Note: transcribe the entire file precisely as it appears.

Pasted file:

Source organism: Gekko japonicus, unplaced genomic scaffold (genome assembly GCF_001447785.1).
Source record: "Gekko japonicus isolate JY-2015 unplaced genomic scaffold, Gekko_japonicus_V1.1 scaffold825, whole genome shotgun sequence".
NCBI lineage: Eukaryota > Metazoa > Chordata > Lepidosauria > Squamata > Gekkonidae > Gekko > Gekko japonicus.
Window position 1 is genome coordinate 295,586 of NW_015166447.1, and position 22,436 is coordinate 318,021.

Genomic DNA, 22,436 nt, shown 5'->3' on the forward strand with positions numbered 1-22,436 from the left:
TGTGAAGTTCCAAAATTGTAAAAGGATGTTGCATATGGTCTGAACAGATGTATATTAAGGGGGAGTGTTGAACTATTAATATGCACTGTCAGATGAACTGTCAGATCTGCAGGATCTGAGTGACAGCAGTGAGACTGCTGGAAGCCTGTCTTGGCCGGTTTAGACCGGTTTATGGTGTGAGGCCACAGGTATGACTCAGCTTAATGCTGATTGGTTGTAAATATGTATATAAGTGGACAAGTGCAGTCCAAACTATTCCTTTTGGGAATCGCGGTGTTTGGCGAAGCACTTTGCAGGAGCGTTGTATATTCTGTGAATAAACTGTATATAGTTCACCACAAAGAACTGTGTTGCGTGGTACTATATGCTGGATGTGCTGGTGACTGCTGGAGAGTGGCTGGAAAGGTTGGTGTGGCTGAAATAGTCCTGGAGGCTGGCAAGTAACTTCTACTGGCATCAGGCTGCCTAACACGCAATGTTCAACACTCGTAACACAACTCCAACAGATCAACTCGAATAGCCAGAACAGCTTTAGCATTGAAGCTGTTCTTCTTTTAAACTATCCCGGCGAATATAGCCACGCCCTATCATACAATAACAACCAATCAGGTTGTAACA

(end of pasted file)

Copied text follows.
Source organism: Gekko japonicus, unplaced genomic scaffold (genome assembly GCF_001447785.1).
Source record: "Gekko japonicus isolate JY-2015 unplaced genomic scaffold, Gekko_japonicus_V1.1 scaffold825, whole genome shotgun sequence".
NCBI lineage: Eukaryota > Metazoa > Chordata > Lepidosauria > Squamata > Gekkonidae > Gekko > Gekko japonicus.
Window position 1 is genome coordinate 295,586 of NW_015166447.1, and position 22,436 is coordinate 318,021.

Genomic DNA, 22,436 nt, shown 5'->3' on the forward strand with positions numbered 1-22,436 from the left:
TGTGAAGTTCCAAAATTGTAAAAGGATGTTGCATATGGTCTGAACAGATGTATATTAAGGGGGAGTGTTGAACTATTAATATGCACTGTCAGATGAACTGTCAGATCTGCAGGATCTGAGTGACAGCAGTGAGACTGCTGGAAGCCTGTCTTGGCCGGTTTAGACCGGTTTATGGTGTGAGGCCACAGGTATGACTCAGCTTAATGCTGATTGGTTGTAAATATGTATATAAGTGGACAAGTGCAGTCCAAACTATTCCTTTTGGGAATCGCGGTGTTTGGCGAAGCACTTTGCAGGAGCGTTGTATATTCTGTGAATAAACTGTATATAGTTCACCACAAAGAACTGTGTTGCGTGGTACTATATGCTGGATGTGCTGGTGACTGCTGGAGAGTGGCTGGAAAGGTTGGTGTGGCTGAAATAGTCCTGGAGGCTGGCAAGTAACTTCTACTGGCATCAGGCTGCCTAACACGCAATGTTCAACACTCGTAACACAACTCCAACAGATCAACTCGAATAGCCAGAACAGCTTTAGCATTGAAGCTGTTCTTCTTTTAAACTATCCCGGCGAATATAGCCACGCCCTATCATACAATAACAACCAATCAGGTTGTAACA